President Xi Jinping puts 'network of partners' on foreign policy agenda
But president says country will stick to decades-old non-alignment doctrine, despite questions over virtues of the approach
President Xi Jinping said China would forge a new "global network of partnerships", amid calls for Beijing to develop allies.
But analysts said Xi's comments did not mean a break with the country's decades-old foreign policy of non-alignment.
Addressing the Communist Party's two-day foreign affairs work conference which ended on Saturday, Xi told party leaders and officials that the government should expand its foreign policy agenda through cooperation and diplomacy.
"We should make more friends while abiding by the principle of non-alignment and building a global network of partnership," Xi said.
According to Xinhua, Xi said China should work hard to form a network of mutual benefit through business and technological cooperation.
China made non-alignment a core element of its independent foreign policy in the 1980s but there have been growing questions from some quarters in recent years on the wisdom of not having allies, given the country's growing influence and Washington's renewed focus on the region.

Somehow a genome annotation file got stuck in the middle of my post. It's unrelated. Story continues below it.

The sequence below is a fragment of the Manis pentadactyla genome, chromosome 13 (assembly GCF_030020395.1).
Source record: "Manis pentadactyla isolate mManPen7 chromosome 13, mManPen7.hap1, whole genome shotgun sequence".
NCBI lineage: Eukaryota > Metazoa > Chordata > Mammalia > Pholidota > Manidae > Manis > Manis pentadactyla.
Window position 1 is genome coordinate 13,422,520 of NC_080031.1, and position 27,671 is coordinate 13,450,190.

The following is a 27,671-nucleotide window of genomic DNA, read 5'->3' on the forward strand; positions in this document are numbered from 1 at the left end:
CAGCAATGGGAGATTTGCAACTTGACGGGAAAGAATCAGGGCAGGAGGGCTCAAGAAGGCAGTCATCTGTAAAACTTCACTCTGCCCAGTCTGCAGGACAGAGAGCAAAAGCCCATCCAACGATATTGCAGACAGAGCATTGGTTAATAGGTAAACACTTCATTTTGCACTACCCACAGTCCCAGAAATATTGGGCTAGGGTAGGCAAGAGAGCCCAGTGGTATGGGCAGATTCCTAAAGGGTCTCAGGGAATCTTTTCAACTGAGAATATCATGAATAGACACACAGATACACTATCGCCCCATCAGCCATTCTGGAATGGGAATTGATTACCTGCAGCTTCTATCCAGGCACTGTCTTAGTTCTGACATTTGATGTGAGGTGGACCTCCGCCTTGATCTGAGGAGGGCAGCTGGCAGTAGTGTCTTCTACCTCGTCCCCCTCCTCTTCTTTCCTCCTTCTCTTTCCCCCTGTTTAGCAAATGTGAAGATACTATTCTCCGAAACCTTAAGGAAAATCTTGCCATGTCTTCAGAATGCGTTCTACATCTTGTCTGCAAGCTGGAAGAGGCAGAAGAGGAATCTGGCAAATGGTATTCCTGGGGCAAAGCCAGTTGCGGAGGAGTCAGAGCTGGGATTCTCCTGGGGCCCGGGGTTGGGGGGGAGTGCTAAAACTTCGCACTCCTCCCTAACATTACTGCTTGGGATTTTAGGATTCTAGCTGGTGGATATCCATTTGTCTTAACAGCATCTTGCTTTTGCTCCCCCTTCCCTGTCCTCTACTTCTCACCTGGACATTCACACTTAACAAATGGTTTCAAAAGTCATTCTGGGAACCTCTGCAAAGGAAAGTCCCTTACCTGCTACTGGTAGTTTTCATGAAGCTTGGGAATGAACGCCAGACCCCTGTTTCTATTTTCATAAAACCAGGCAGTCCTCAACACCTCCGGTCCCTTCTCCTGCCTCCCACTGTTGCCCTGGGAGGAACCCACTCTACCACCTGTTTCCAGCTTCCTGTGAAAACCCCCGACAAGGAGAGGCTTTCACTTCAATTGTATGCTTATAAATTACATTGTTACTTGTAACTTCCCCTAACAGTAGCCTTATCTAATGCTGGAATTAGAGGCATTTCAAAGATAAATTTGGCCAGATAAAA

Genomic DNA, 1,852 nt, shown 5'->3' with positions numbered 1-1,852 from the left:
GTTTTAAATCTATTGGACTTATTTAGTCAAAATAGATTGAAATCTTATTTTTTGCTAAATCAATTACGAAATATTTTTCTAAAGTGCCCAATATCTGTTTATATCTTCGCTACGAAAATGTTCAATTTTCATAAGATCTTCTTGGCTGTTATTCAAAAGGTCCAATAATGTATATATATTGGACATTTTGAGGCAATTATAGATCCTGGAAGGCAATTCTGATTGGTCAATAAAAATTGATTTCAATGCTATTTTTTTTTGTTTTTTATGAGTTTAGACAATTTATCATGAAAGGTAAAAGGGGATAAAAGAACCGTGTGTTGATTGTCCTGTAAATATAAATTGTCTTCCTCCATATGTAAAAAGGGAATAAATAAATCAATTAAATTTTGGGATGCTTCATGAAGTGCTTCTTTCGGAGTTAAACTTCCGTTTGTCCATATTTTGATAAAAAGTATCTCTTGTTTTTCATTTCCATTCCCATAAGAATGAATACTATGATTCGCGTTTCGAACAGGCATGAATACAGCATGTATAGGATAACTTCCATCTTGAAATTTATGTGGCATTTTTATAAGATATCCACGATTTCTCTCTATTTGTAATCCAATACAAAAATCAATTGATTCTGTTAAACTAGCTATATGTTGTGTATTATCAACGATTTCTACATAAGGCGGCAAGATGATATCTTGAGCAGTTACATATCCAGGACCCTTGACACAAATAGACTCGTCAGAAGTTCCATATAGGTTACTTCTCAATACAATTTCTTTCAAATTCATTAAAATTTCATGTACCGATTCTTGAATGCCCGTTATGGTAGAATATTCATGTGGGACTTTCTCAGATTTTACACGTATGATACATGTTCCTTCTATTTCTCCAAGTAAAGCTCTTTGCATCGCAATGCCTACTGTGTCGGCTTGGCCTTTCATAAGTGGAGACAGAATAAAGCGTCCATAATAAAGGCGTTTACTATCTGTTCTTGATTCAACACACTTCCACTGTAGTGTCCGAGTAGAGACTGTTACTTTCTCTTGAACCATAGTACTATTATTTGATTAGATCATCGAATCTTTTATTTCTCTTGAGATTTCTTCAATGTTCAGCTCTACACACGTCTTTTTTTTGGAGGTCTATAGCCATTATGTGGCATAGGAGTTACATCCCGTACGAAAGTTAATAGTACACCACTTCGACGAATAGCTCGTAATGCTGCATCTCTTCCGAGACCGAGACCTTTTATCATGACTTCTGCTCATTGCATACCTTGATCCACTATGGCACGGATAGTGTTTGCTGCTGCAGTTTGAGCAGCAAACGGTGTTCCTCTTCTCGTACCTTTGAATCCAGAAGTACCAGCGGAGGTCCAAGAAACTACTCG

Pang Zhongying, professor of international relations at Renmin University's School of International Studies, said China needed allies but could not enlist them "under the existing circumstances".
"So as an alternative, Beijing has resolved to form a variety of partnerships," Pang said.
Jia Qingguo , associate dean of Peking University's School of International Studies, said China had long promoted the idea of building "global partnerships" but Saturday was the first time the authorities had spoken of consolidating those "partnerships" into a "network".
Jia said the conventional approach to alignment was to have exclusive military relationships between the parties. But the idea of a partnership suggested all-around ties that covered the spectrum from security to economics and culture.
Jin Canrong , from Renmin University's School of International Studies, added that if China formed alliances now it could harm the Sino-US relationship, something that could be avoided with a partnership network.
"The United States has many allies around the world. If China started to make allies, it would damage the 'new type of big power relations' proposed by China," Jin said.
"Having allies can bring both advantages and disadvantages," he said.
"Allies can offer help when needed, but the downside is that they will add burdens."
But Pang disagreed.
"The government expects partners to be stronger than allies and sees partnerships as being able to overcome diplomatic difficulties. But I don't think it would work," Pang said.